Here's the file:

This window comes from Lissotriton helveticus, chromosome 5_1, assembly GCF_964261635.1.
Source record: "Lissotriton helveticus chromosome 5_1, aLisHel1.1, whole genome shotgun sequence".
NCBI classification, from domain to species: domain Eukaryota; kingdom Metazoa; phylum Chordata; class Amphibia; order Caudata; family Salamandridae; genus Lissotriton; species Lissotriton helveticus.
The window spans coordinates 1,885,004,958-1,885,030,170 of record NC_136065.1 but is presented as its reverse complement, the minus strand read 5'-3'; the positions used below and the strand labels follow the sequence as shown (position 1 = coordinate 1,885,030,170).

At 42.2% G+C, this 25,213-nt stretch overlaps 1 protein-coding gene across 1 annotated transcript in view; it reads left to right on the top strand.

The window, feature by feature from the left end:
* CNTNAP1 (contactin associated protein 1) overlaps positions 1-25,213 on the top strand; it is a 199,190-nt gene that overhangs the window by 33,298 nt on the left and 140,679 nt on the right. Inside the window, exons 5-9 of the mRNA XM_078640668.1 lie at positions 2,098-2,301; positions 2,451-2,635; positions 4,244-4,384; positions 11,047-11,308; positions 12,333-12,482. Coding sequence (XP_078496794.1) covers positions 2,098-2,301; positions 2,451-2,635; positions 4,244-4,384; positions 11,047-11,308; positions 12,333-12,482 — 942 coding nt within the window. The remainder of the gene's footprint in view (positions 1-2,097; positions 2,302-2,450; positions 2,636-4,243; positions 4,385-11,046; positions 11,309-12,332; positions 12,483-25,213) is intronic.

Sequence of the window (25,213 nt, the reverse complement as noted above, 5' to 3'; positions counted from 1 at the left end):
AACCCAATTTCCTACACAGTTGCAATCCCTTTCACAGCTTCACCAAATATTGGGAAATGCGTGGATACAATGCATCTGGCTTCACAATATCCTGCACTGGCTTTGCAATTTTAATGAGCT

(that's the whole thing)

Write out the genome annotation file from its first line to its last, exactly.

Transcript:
This window comes from Lissotriton helveticus, chromosome 5_1, assembly GCF_964261635.1.
Source record: "Lissotriton helveticus chromosome 5_1, aLisHel1.1, whole genome shotgun sequence".
NCBI classification, from domain to species: domain Eukaryota; kingdom Metazoa; phylum Chordata; class Amphibia; order Caudata; family Salamandridae; genus Lissotriton; species Lissotriton helveticus.
The window spans coordinates 1,885,004,958-1,885,030,170 of record NC_136065.1 but is presented as its reverse complement, the minus strand read 5'-3'; the positions used below and the strand labels follow the sequence as shown (position 1 = coordinate 1,885,030,170).

At 42.2% G+C, this 25,213-nt stretch overlaps 1 protein-coding gene across 1 annotated transcript in view; it reads left to right on the top strand.

The window, feature by feature from the left end:
* CNTNAP1 (contactin associated protein 1) overlaps positions 1-25,213 on the top strand; it is a 199,190-nt gene that overhangs the window by 33,298 nt on the left and 140,679 nt on the right. Inside the window, exons 5-9 of the mRNA XM_078640668.1 lie at positions 2,098-2,301; positions 2,451-2,635; positions 4,244-4,384; positions 11,047-11,308; positions 12,333-12,482. Coding sequence (XP_078496794.1) covers positions 2,098-2,301; positions 2,451-2,635; positions 4,244-4,384; positions 11,047-11,308; positions 12,333-12,482 — 942 coding nt within the window. The remainder of the gene's footprint in view (positions 1-2,097; positions 2,302-2,450; positions 2,636-4,243; positions 4,385-11,046; positions 11,309-12,332; positions 12,483-25,213) is intronic.

Sequence of the window (25,213 nt, the reverse complement as noted above, 5' to 3'; positions counted from 1 at the left end):
AACCCAATTTCCTACACAGTTGCAATCCCTTTCACAGCTTCACCAAATATTGGGAAATGCGTGGATACAATGCATCTGGCTTCACAATATCCTGCACTGGCTTTGCAATTTTAATGAGCT